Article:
“ It is difficult, if not impossible, to calculate the extent of the evils thus jāficted upon Holland; but the following circumstances may afford some idea of the sweeping calamity. The population of Amsterdam was reduced from 220,000 souls to 190,000, of which a fourth part derived their whole subsistence from charitable institutions, whilst another fourth part received partial succour from the same sources. At Haerlem, where the population had been chiefly employed in bleaching linen, made in Brabant, and preparing it for sale, whole streets were levelled with the ground, and more than five hundred houses destroyed. At the Hague, at Delft, and in other towns, many inhabitants had been induced to pull down their houses, by their inability to pay their taxes, or keep their habitations in repair. Ruin was every wbere eminent. The preservation of'the dikes required annually an expense, now estimated at 600,000l. sterling, was greatly neglected. The sea inundated the Polders, and threatened to resume its antient dominion over a great part of the country. Meanwhile, all classes of the people were crushed under a load of suffering--a great part of the population was reduced to beggary, and all were suddenly deprived of those, articles of colonial produce which had slimnost become necessaries. Even the most opulent families only escaped complete. poverty, by diminishing their establishments, and adopting the most rigid economy: and there remained no source of wealth or distinction, no object of ambition to which a Dutchman could aspire. Commerce Pias extinguished -no one could voluntarily enter the army or navy, to fight ior the worst enemy of his country. The clergy were not provided with a decent subsistence and the antient laws of the country had given way to the Code Napoléon; so that the old practitioners had to begin their studies anew, ånd young men were discouraged from applying themselves to the drudgery of learning, a system which was very unpopular, and perhaps unfit, for a commercial country. And, independently of all this, it must be remembered, that in Holland trade was a passion, as well as a means of acquiring wealth ; the Dutch felt deeply the loss of their national pursuit, and the aggravation of their calainity was crowned by their being compelled to

sacrifice sacrifice themselves in a cause they abhorred, and in the service of a power which had robbed them of their independence, and reduced them from freedom to slavery, from prosperity to misery, and from a high pitch of national glory to the lowest state of national degradation." P. 30.

In the latter part of the volume the form of the new consti, tution is given at length, accompanied with some observations, in which the modesty and good sense of the author are conspi. cuous. We can recommend the volume to all who may feel an interest in the transactions which it records. .

ART. XXVII. Musical Anecdotes, by Mr. Burgh. 3 vols.

12mo. Longman, 1814. .. - The public, and particularly that class of readers to whom the work is more immediately addressed, are greatly indebted to Mr. Burgh, for a very interesting, and instructive selection of Musical Anecdotes. Sir John Hawkins, and the late worthy Dr. Burney, the one an Amateur, the other an enlightened Professor, published very' elaborate, and comprehensive Histories of Music. It is however rather remarkable, that during the last five and twenty years so few attempts have been made to reduce within a moderate compass, or to adapt to the taste of the generality of readers, the annals of a science, which forms so essential a branch of modern female education.

The Author, as indeed he himself informs us, appears to think that no work of this kind had previously been published in our language, and observes in the first letter, addressed to his daughter, for whose entertainment he professes to have under taken the task.

• The historical department of this charming science I shall take upon myself: you will thus be relieved from the toil of travel, king through huge volumes equally learned and uninteresting, in search of those amusing Anecdotes, which are even interwoven with the study of the liberal arts, and the refinements of polished society. In a word, you will thus obtain many subjects of blameless conversation, released from the fatigue of encountering the pedantry of speculation, and the dullness of criticism,"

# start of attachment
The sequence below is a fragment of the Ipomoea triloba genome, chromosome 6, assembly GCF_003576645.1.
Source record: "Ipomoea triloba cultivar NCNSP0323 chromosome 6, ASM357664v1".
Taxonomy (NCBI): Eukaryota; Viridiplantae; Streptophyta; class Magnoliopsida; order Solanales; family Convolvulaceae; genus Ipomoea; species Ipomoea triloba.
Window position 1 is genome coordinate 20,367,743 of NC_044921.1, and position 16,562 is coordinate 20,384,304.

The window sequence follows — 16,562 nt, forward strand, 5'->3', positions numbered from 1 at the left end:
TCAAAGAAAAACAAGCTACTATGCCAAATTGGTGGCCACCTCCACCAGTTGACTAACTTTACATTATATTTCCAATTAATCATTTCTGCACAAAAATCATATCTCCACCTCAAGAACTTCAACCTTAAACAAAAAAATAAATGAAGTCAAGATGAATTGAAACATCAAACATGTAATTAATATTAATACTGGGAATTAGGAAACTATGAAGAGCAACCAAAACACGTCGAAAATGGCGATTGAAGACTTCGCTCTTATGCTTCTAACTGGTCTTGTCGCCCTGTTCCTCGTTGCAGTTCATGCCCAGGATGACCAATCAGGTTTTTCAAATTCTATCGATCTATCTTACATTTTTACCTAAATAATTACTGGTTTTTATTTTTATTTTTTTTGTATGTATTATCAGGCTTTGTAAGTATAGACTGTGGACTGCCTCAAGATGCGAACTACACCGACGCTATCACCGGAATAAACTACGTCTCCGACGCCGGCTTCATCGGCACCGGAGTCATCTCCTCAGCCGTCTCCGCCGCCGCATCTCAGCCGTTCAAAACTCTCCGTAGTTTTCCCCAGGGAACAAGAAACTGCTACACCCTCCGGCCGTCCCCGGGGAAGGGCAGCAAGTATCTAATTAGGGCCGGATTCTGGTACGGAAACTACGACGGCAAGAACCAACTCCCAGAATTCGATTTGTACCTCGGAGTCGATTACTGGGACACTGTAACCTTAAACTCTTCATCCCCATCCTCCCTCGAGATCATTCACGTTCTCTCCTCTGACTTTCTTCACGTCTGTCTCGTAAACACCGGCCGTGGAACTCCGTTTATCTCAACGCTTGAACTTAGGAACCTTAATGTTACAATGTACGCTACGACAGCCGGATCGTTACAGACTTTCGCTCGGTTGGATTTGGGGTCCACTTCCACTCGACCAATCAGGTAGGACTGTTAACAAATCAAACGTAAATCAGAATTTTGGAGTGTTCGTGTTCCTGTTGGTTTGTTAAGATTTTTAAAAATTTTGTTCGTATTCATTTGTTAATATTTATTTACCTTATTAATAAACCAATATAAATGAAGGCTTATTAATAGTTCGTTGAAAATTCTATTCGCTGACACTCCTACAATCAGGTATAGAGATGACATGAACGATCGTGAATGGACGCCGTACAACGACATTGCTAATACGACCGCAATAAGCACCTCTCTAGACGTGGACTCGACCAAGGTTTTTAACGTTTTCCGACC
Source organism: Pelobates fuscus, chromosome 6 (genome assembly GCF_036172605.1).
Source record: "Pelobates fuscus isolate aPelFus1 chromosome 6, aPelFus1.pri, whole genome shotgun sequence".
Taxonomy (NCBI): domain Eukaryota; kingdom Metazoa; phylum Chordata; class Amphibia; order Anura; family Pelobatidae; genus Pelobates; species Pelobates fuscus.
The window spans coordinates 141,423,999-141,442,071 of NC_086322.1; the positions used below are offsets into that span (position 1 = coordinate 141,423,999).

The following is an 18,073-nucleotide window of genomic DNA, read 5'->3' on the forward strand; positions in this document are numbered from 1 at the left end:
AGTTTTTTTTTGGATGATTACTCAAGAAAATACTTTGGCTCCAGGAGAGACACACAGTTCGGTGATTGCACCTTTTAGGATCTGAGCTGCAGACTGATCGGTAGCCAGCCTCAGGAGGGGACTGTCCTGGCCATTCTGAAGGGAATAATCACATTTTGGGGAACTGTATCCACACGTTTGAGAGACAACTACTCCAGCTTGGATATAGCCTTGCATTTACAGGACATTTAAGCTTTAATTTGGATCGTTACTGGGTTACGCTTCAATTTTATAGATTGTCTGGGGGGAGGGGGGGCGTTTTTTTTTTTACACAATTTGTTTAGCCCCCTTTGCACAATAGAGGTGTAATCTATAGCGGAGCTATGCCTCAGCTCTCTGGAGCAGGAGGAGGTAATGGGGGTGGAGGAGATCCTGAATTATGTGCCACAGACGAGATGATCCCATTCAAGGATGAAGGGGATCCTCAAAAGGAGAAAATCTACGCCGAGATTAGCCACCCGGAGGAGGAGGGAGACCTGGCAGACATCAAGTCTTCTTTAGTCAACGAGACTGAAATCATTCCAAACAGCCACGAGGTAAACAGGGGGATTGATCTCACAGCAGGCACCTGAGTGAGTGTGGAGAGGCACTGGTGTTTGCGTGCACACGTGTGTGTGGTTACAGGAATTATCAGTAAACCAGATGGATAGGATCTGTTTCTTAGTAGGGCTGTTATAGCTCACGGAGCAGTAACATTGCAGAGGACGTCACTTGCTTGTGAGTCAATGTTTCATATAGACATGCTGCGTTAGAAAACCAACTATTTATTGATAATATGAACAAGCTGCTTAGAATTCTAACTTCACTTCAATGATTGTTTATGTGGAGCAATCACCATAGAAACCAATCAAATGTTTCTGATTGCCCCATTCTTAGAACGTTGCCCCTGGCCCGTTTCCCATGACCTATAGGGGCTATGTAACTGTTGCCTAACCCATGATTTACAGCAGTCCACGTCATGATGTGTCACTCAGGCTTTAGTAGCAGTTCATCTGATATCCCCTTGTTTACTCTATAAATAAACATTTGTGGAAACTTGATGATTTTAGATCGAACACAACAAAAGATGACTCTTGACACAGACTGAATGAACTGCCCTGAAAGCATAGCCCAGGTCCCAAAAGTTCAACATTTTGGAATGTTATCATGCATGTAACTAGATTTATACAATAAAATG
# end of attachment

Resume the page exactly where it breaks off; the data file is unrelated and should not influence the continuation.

We wish strongly to impress on the minds of parents, and of those ladies, who are at the head of female seminaries of educa. tion, the following apology for Music, extracted from the preface to these letters.

« The Author of the following sheets is strongly impressed with the idea, that Music is not only a harmless amusement, but if pro

perly

perly directed, capable of being eminently beneficial to his fair countrywomen. In many instances it may be the means of preventing that vacuity of mind, which is too frequently the parent of libertinism : of precluding the intrusion of idle and dangerous ima. ginations; and, more particlarly among the daughters of ease and opulence, by occupying a considerable portion of time may prove an antidote to the poison insidiously administered by the innumer. able licentious novels, which are hourly sapping the foundations of every moral and religious principle.”

From these extracts the reader may form some idea of the style and character of these Letters. The author writes with the zeal and impartiality of an amateur, and displays in every part of this little work a considerable degree of information on every branch of polite literature, however remotely connected with . Music. The typographical inaccuracies, particularly in the first volume, are numerous: these however we trust will be corrected in the next edition. ·

The progress of Music from the primary invention of the Pandean Pipe in remote antiquity, to the present state of instrumen-, tal perfection; is traced with a degree of accuracy and perspi. cuity, which can only be the result of much reading enlivened by a considerable portion of enthusiasm, and perseverance. Unlike the generality of publications denominated “Anecdotes”--this work will be found to perform more than it professes, and to copa tain a regular, entertaining and well digested History of the Science of Music.

As a specimen of the author's powers of contributing to the public stock of innocent pleasure, we shall present our readers with some well written observations upon the Italian Opera, and upon the productions of its two brightest united ornaments, MOZART and METASTÁTIO. - “ We shall close an account of the King's Theatre in the Haymarket, by observing, that, in our idea, as a school of the arts, an opera is an object of national importance. It presents the most beautiful living pictures to the eye; and as, by the unbounded: scope of the romance, in which it roams, every region may be traversed, and every idea of the imagination embodied and personified, its powers of creation are unlimited. It thus seeks to present the most captivating forms to the artist, while by the united force of Poetry, Painting, Music, and Action, it possesses an irrea: sistable influence on our hearts. Its spectacles may, and ought to be rendered favourable to morals, as well as taste. The sensations which its Music excites, are never so exquisitely fine, as when.? aroused in the cause of virtue. Every person turns with satiety from the repetition of a scene, in which the eye and ear are to be gratified by mere prettiness of show and sound-while the force of genuine passion, which exalts, softens, and improves the best af

fections